Nu-View #19: Enter Number Ten


The Christmas Invasion (Series Two, Ep. 0; 2005)
Viewed 08 Jul 2014

Doctor/Companion: Ten, Rose Tyler
Stars: David Tennant, Billie Piper
Preceding Story: The Parting of the Ways (Nine, Rose)
Succeeding Story: New Earth (Ten, Rose)

    As the Ladies gather one last time at the current Chez Neowhovian, the impending move to a new house is top on everyone's mind. Next time we get together (hopefully jO will finally be able to join us again; it's been too long!), we'll be at a completely new place.

    We barely even mention in passing that we've tried before to watch this episode (though there's a little muttering about it as Mickey shushes his coworkers to listen more carefully to the TARDIS materializing). The next thing we know, Jackie's delivering the classic joke line ("Doctor who?") and the opening credits crash across the screen.

    Poor Mickey is still getting the short end of the stick. "Can you just let it be Christmas?" he begs Rose. "Not so much," jE answers for her. On screen, Rose herself is trying a little harder, nodding acquiescence.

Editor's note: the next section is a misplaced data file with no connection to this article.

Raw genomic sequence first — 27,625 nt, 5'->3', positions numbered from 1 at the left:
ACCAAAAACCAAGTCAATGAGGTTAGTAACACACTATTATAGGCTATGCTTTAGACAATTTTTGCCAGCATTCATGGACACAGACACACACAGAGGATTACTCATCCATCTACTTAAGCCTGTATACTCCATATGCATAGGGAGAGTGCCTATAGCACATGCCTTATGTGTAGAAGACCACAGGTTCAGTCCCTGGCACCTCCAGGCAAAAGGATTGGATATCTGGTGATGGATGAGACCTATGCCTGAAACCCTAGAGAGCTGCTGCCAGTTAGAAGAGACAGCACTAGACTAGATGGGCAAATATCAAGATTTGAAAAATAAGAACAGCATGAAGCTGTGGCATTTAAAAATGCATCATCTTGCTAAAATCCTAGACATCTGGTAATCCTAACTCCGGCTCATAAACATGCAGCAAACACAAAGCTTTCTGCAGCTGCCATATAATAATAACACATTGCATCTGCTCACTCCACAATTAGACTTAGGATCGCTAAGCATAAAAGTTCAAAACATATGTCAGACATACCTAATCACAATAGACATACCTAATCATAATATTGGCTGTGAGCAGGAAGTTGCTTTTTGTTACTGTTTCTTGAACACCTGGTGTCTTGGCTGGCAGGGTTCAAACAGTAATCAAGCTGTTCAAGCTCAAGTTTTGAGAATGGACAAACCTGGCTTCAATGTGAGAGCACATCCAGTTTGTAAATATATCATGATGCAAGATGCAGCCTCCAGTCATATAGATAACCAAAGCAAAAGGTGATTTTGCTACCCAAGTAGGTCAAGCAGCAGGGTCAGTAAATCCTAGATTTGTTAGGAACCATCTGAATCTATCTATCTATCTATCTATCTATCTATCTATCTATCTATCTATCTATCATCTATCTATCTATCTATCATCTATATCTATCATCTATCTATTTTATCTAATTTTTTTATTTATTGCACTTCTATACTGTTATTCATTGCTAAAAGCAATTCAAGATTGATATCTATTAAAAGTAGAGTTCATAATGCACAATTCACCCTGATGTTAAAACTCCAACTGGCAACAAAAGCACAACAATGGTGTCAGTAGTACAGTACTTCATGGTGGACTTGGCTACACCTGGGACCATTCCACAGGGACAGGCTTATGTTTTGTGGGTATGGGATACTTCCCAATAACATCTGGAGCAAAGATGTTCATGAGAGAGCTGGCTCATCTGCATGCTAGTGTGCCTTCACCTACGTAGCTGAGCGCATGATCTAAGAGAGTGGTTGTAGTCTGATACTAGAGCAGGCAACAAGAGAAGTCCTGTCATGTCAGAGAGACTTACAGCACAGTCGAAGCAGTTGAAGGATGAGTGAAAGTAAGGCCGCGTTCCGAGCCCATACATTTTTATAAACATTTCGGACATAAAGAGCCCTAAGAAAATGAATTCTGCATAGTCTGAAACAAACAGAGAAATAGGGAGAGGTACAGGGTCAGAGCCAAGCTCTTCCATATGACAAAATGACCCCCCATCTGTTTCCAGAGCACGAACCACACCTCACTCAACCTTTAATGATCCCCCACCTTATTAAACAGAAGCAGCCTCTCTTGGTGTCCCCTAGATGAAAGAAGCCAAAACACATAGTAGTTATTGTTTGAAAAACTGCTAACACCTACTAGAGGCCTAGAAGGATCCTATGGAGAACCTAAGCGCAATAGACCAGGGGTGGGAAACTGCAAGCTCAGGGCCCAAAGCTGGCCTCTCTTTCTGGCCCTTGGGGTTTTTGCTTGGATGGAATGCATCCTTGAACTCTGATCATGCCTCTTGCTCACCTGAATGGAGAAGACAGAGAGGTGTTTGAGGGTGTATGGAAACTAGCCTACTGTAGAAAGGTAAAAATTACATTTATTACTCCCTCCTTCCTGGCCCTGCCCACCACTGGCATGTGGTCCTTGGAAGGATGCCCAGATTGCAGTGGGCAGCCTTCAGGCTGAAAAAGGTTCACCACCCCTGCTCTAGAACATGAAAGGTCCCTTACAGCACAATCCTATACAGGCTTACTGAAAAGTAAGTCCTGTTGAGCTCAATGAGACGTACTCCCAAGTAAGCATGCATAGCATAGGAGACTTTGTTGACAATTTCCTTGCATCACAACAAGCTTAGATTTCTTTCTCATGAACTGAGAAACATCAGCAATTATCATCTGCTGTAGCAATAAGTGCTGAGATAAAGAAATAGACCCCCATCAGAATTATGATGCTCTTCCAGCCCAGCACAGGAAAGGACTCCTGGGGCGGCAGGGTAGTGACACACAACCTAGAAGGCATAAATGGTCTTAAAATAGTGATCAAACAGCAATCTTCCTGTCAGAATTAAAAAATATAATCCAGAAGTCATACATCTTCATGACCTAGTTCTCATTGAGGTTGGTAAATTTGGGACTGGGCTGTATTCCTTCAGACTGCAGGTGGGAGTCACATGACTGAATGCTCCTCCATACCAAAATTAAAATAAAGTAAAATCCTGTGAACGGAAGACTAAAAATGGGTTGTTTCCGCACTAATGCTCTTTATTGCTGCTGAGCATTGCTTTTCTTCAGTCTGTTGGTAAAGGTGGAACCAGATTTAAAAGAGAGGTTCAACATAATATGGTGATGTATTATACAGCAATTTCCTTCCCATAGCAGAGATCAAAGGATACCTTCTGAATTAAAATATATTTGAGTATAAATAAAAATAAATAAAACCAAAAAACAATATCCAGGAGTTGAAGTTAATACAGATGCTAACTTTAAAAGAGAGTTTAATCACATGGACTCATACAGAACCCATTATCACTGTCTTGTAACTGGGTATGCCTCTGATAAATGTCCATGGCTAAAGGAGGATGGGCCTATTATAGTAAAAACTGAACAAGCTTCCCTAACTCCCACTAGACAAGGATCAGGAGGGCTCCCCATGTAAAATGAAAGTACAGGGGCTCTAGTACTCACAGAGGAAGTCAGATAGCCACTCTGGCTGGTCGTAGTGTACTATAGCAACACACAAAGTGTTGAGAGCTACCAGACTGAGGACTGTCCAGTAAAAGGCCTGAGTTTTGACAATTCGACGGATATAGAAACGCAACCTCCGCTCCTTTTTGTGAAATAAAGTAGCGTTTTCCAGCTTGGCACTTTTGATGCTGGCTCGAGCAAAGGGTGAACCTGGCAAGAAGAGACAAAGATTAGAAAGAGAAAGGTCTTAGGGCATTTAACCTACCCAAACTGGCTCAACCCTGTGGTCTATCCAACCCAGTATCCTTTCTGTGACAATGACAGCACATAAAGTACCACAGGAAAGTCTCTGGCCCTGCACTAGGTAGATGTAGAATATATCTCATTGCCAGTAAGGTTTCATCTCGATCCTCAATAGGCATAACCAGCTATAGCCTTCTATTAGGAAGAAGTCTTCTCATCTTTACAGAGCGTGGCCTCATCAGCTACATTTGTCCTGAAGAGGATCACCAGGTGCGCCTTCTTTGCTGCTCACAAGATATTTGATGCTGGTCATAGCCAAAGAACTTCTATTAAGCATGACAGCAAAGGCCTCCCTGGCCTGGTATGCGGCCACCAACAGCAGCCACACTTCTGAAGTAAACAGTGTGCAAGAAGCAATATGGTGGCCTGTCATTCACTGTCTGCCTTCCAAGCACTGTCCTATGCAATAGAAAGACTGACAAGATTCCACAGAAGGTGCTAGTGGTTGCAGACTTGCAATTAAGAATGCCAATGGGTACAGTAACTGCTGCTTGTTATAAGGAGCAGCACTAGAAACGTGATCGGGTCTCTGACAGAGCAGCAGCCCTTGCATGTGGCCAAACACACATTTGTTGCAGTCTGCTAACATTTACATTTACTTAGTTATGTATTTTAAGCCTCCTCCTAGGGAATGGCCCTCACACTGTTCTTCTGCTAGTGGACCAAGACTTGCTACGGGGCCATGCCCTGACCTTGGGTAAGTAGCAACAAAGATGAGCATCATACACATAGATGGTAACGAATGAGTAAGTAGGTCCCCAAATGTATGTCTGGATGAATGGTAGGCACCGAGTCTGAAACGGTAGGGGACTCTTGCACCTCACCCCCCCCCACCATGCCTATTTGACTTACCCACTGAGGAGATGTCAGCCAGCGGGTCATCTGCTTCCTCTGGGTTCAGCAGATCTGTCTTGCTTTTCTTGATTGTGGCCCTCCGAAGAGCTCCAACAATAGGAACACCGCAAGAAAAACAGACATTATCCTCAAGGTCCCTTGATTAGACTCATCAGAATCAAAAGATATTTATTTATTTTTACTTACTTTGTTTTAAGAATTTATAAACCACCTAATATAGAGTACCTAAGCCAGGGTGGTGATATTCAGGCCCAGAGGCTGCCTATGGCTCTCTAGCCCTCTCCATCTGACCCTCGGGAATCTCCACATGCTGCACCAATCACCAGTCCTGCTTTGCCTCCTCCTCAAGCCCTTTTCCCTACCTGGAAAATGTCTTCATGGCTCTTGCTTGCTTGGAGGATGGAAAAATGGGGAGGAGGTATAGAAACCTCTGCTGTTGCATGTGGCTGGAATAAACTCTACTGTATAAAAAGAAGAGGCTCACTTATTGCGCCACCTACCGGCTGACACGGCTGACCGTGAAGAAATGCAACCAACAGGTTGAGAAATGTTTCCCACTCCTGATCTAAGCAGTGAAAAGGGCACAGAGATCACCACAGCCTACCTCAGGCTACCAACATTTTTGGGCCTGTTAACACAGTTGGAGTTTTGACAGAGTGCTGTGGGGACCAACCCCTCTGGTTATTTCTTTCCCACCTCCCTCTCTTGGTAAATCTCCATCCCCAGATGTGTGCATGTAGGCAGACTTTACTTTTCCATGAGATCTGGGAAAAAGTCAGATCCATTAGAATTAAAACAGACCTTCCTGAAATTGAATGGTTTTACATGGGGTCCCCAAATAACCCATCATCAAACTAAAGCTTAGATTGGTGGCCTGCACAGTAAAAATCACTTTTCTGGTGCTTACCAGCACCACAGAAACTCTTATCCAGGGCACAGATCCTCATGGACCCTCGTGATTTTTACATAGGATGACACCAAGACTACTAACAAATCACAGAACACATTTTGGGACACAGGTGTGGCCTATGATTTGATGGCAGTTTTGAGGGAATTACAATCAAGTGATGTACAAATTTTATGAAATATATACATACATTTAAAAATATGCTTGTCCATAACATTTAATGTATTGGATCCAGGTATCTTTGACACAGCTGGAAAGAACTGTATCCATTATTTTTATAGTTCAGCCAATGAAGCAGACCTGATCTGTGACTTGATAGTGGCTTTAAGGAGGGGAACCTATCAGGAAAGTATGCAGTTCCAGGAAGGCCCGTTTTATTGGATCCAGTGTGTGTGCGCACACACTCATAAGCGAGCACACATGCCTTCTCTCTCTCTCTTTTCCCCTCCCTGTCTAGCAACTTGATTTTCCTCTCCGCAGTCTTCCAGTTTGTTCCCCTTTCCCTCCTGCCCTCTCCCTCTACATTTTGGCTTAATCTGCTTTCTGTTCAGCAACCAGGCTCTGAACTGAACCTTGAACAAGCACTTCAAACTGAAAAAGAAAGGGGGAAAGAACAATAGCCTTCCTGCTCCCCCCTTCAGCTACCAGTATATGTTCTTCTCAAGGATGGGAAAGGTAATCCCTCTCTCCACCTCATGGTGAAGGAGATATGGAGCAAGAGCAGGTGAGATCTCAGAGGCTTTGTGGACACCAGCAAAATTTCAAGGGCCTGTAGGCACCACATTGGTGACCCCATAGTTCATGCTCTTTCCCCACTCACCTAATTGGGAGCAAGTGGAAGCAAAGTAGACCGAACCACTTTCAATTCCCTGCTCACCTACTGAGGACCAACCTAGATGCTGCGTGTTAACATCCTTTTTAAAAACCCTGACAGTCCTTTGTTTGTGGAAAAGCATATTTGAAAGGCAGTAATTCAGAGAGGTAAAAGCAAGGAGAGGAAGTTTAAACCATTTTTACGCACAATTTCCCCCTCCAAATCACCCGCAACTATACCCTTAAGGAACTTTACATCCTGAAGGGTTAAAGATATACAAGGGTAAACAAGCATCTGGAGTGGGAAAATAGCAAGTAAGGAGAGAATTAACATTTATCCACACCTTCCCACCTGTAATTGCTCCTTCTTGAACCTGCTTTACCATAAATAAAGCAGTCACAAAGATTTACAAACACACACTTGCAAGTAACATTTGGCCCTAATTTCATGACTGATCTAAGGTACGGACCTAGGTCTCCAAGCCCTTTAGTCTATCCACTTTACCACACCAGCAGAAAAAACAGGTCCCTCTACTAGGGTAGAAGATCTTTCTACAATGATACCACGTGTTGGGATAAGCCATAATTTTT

"You promise?"

    "Yeah," she assures him.

    "Well, yeah, until the life or death stuff," amends jE. "Then I'll renege on my promise." And so it goes.

    We watch the mystery of this new alien threat unfold while Rose, Mickey, and Jackie try to figure out what to do on their own. Memories of our first experience with this new Doctor bubble to the surface, too. He's kind of scary serious when he briefly wakes to defuse the murderous Christmas tree, and send away the "pilot fish" St Nick-costumed brass players. No wonder everyone looks at him like they've never met him before. In retrospect, it's really interesting to see that side of him so early; he had that ominous presence a lot in his later stories, but it's anomalous for Series Two.


    Confession #65: I'm Not (Just) a Neowhovian


    Last weekend I had the wonderful opportunity to attend a local general-SFF convention called CONvergence. I understand it's pretty well known, even outside the Twin Cities, and Who writer Paul Cornell (also a perennial guest at Gally) tweeted some pretty complimentary things, too. I suspect at least a few of my readers have heard of it, if not attended it themselves.